Acme, a software company, has a technical excellence problem. Its customers report more problems than the product teams do. Two managers, Cindy and David, want to bring specialized training in for product teams. (They want to help their teams learn to use Test-Driven Development, TDD, and Acceptance Test-Driven Development, ATDD. Cindy and David suspect that when the teams use these techniques, they will prevent defects and discover them faster.)
Cindy and David emailed their boss, Harry, and explained their thinking. At the management meeting a few days later, Harry asked how much the training would cost.
Cindy and David explained that the trainers under consideration charged somewhere between $20,000-$30,000 for a week of training.
Harry said, “That's a a lot of money. Can we do it cheaper?”
Cindy said, “Every time we miss a defect, we irritate our customers. As a result, we've already lost about 2% of our customer base this year. In a few months, we won't have to worry about the cost of training. We might be out of business.”
David added, “We're also slower than we want to be. We can recover those customers if we fix the defects and release some of the features faster.”
Cindy said, “It's not about the cost of the training. We need to think about the investment in our people.”
Harry said, “Hmm. Cost vs. investment. I think I can work with that.”
Clarify How You Think About Cost vs. Investment
Because we use cost accounting tools, many managers think only about how much something costs. However, what if we could reframe cost and investment this way:
- Cost: Something you can depreciate. In layman's terms, you can spend money now and not gain value over time. When companies buy hard goods, such as computers or desks, they can depreciate those items over time. Companies can receive tax breaks and manage their operating and capital budgets better.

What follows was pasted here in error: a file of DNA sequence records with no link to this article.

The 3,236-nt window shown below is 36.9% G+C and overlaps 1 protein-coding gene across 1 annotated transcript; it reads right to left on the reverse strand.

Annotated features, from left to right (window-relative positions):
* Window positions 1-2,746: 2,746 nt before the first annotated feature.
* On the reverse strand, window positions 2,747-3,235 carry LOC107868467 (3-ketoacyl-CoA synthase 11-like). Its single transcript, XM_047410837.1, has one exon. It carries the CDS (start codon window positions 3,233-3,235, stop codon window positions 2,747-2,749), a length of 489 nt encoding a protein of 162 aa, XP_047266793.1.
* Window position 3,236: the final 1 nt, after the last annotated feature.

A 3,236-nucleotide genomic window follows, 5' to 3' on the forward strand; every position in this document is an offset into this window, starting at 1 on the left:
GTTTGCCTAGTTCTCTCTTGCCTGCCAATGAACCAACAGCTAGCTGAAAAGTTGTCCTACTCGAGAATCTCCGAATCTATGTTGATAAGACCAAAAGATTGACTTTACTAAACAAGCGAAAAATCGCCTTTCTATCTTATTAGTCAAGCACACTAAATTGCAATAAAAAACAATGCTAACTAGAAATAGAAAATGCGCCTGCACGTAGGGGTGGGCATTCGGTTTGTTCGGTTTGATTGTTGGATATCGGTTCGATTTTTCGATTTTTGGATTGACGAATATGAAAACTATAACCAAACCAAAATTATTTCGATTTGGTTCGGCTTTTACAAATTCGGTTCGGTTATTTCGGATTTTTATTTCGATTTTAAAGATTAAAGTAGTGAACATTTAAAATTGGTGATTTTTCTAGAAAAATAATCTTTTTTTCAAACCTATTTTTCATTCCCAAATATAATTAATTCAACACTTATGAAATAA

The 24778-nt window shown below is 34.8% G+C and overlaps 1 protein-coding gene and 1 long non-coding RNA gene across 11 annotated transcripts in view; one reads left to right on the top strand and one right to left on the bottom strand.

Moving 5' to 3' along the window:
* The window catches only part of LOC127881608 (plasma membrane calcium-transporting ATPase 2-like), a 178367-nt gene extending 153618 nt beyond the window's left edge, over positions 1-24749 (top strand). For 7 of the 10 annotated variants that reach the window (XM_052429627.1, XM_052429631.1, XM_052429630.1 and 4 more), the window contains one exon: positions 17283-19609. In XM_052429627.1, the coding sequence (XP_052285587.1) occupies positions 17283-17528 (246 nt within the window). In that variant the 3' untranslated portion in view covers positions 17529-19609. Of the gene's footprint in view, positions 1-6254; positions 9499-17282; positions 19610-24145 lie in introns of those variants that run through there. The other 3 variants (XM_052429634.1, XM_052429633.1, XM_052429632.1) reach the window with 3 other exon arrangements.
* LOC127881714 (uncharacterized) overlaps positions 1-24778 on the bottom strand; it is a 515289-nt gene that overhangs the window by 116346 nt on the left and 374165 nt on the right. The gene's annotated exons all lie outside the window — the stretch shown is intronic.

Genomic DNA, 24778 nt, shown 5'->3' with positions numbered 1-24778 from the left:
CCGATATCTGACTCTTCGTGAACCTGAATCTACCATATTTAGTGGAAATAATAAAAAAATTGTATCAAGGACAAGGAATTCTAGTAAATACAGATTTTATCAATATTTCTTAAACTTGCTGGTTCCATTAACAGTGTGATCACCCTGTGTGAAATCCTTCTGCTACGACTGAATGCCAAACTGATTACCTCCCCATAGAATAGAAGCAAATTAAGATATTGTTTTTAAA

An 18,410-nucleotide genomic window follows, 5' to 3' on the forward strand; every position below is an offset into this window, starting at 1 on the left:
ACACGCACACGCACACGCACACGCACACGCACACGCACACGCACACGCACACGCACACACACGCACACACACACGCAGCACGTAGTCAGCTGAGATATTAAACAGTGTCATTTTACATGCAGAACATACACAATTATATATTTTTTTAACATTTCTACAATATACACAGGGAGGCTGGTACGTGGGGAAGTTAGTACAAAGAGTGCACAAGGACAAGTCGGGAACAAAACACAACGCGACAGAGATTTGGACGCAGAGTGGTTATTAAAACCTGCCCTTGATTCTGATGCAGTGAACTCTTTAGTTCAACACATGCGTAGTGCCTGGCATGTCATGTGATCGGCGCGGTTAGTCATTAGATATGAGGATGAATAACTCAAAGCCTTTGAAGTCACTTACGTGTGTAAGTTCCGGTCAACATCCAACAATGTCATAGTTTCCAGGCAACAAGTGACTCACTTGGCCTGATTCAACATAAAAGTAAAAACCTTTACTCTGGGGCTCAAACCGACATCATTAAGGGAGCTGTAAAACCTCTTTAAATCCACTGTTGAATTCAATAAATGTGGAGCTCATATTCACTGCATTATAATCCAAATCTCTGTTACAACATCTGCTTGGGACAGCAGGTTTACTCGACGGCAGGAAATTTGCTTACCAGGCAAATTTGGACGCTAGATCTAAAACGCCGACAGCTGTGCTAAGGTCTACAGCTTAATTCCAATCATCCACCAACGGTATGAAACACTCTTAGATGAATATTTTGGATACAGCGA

- Investment: Something that appreciates value over time. For example, any change you make that reduces the time to release or decide is an investment that returns more value over time. (This newsletter is about learning as that value.)
The big problem in organizations: It's easy to measure and track costs. How can you show the benefit of the investments? I have some ideas.
Consider These Options to See the Benefit of Potential Investments
Here are some options for seeing the benefits, especially for training as an investment:
- Measure the cycle time as a whole for any team, the project/program, or the department. How long does it take that entity to release working features or the product? Where are the delays and cycles back for any given feature? (See Unearthing Your Project's Delays for how you might visualize those cycles.)
- How many defects bounce back to the product team after release? And what is the duration and cost to fix those defects?
- How many items do you have in the backlog for the “must-do” features or projects? All the delays in the immediate work create delays for future work.
For training, measure this data for at least a month, preferably three. Then, you can see how fast the investment in training might pay off for the team and the organization.
Consider Low-Cost Investments
What if you think you don't have much money to spend? In that case, create a book allowance for every person and team.
Books, especially when people study them as a cohort, offer low-cost investments with potentially high returns. That's because the people and teams can choose where to create experiments.
Some experiments will “fail,” as in they didn't work. That kind of failure narrows the universe of things that might work.
And, if you really think you have zero money to spend on books (really??), ask people to take a book out of the library. If the library doesn't have the book, they will order it in the appropriate format.
Invest in the People You Lead and Serve
After a little thinking and persuasion, Harry “found” the money and invested in training for all the teams. Within a month, they reduced their defect levels. Within three months, they halved their cycle time. Six months in, and they're finishing more backlog items and continuing to make things better for the customers and the team.
Long ago, a manager said, “If I invest in these people, they might leave.”
I said, “True. And if you don't invest, those same people might stay. Which circumstance would you rather have?
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© 2022 Johanna Rothman
Pragmatic Manager: Vol 19, #3, ISSN: 2164-1196